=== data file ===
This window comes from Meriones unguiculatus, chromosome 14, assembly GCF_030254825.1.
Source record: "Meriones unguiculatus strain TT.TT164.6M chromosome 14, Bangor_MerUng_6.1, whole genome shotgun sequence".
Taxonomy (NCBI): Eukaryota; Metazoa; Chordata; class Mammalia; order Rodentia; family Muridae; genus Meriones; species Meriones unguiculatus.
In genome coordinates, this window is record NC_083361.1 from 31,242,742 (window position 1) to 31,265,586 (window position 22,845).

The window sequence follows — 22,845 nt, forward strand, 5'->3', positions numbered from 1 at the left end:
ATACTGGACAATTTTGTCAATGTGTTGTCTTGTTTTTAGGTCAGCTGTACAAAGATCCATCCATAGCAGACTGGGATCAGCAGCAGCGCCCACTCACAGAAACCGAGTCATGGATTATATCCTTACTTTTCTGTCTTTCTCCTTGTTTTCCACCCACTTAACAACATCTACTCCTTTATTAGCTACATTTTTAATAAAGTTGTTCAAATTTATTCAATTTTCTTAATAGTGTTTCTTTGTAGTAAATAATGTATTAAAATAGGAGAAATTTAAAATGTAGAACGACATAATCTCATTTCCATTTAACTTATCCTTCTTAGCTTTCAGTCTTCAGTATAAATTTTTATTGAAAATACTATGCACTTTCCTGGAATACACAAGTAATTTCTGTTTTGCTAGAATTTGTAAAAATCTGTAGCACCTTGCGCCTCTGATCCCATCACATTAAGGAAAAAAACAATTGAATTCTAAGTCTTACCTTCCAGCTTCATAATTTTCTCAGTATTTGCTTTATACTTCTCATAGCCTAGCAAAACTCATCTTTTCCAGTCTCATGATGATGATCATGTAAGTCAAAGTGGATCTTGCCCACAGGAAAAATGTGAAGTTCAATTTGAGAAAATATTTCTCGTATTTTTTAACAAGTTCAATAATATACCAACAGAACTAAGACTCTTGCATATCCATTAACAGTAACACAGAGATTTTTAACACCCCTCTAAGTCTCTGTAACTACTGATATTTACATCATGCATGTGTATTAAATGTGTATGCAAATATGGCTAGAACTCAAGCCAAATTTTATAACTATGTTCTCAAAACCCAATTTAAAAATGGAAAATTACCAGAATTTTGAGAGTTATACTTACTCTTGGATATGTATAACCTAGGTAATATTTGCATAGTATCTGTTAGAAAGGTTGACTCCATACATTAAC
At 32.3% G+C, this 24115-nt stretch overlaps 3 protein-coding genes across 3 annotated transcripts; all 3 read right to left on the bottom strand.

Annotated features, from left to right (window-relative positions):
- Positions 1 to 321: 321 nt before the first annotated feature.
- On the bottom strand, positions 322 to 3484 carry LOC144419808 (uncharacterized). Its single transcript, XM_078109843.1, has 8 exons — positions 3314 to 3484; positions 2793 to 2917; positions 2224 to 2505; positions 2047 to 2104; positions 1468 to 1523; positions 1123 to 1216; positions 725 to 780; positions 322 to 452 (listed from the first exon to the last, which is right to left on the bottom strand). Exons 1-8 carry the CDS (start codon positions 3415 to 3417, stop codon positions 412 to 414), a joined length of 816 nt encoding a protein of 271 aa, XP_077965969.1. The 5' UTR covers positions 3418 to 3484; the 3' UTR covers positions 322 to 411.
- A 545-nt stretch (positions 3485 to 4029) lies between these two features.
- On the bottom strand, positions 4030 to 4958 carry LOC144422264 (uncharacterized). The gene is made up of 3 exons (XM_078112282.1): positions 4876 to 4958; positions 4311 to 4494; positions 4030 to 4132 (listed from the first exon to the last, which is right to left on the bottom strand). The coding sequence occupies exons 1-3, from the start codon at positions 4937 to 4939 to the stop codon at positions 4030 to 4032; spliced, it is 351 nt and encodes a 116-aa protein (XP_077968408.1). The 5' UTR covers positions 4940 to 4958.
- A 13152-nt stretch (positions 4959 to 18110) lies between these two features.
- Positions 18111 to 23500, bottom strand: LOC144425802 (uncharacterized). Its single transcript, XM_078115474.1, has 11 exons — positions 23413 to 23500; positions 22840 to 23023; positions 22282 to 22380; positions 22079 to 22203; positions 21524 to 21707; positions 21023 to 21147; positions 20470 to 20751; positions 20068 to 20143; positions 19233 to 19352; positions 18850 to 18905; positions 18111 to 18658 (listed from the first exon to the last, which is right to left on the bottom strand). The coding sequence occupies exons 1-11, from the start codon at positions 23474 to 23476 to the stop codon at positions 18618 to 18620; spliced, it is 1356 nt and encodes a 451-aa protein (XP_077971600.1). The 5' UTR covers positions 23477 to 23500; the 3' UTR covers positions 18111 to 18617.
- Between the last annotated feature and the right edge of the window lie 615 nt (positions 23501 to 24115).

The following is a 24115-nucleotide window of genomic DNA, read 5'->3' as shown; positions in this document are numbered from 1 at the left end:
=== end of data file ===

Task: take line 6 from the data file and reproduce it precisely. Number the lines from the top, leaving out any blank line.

ATACTGGACAATTTTGTCAATGTGTTGTCTTGTTTTTAGGTCAGCTGTACAAAGATCCATCCATAGCAGACTGGGATCAGCAGCAGCGCCCACTCACAGAAACCGAGTCATGGATTATATCCTTACTTTTCTGTCTTTCTCCTTGTTTTCCACCCACTTAACAACATCTACTCCTTTATTAGCTACATTTTTAATAAAGTTGTTCAAATTTATTCAATTTTCTTAATAGTGTTTCTTTGTAGTAAATAATGTATTAAAATAGGAGAAATTTAAAATGTAGAACGACATAATCTCATTTCCATTTAACTTATCCTTCTTAGCTTTCAGTCTTCAGTATAAATTTTTATTGAAAATACTATGCACTTTCCTGGAATACACAAGTAATTTCTGTTTTGCTAGAATTTGTAAAAATCTGTAGCACCTTGCGCCTCTGATCCCATCACATTAAGGAAAAAAACAATTGAATTCTAAGTCTTACCTTCCAGCTTCATAATTTTCTCAGTATTTGCTTTATACTTCTCATAGCCTAGCAAAACTCATCTTTTCCAGTCTCATGATGATGATCATGTAAGTCAAAGTGGATCTTGCCCACAGGAAAAATGTGAAGTTCAATTTGAGAAAATATTTCTCGTATTTTTTAACAAGTTCAATAATATACCAACAGAACTAAGACTCTTGCATATCCATTAACAGTAACACAGAGATTTTTAACACCCCTCTAAGTCTCTGTAACTACTGATATTTACATCATGCATGTGTATTAAATGTGTATGCAAATATGGCTAGAACTCAAGCCAAATTTTATAACTATGTTCTCAAAACCCAATTTAAAAATGGAAAATTACCAGAATTTTGAGAGTTATACTTACTCTTGGATATGTATAACCTAGGTAATATTTGCATAGTATCTGTTAGAAAGGTTGACTCCATACATTAAC